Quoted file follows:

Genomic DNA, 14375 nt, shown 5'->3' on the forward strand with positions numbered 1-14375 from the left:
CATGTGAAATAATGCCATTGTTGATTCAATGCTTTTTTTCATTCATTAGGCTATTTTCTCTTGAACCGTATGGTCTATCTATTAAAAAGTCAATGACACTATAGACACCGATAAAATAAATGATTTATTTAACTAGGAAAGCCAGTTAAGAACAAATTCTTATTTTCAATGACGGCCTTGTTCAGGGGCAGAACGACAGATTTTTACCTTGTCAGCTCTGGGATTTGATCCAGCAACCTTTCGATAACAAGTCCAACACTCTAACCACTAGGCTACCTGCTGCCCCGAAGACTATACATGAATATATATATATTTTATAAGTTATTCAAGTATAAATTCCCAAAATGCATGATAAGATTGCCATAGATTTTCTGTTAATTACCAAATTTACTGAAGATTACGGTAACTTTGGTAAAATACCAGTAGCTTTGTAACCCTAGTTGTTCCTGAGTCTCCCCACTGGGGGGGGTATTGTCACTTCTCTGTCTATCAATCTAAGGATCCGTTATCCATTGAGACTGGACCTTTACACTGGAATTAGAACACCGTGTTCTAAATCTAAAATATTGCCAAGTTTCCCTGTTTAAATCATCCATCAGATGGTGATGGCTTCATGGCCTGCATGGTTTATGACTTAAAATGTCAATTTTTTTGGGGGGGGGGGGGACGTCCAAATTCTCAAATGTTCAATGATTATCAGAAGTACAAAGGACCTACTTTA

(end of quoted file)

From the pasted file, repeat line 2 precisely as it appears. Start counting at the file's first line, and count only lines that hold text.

CATGTGAAATAATGCCATTGTTGATTCAATGCTTTTTTTCATTCATTAGGCTATTTTCTCTTGAACCGTATGGTCTATCTATTAAAAAGTCAATGACACTATAGACACCGATAAAATAAATGATTTATTTAACTAGGAAAGCCAGTTAAGAACAAATTCTTATTTTCAATGACGGCCTTGTTCAGGGGCAGAACGACAGATTTTTACCTTGTCAGCTCTGGGATTTGATCCAGCAACCTTTCGATAACAAGTCCAACACTCTAACCACTAGGCTACCTGCTGCCCCGAAGACTATACATGAATATATATATATTTTATAAGTTATTCAAGTATAAATTCCCAAAATGCATGATAAGATTGCCATAGATTTTCTGTTAATTACCAAATTTACTGAAGATTACGGTAACTTTGGTAAAATACCAGTAGCTTTGTAACCCTAGTTGTTCCTGAGTCTCCCCACTGGGGGGGGTATTGTCACTTCTCTGTCTATCAATCTAAGGATCCGTTATCCATTGAGACTGGACCTTTACACTGGAATTAGAACACCGTGTTCTAAATCTAAAATATTGCCAAGTTTCCCTGTTTAAATCATCCATCAGATGGTGATGGCTTCATGGCCTGCATGGTTTATGACTTAAAATGTCAATTTTTTTGGGGGGGGGGGGGACGTCCAAATTCTCAAATGTTCAATGATTATCAGAAGTACAAAGGACCTACTTTA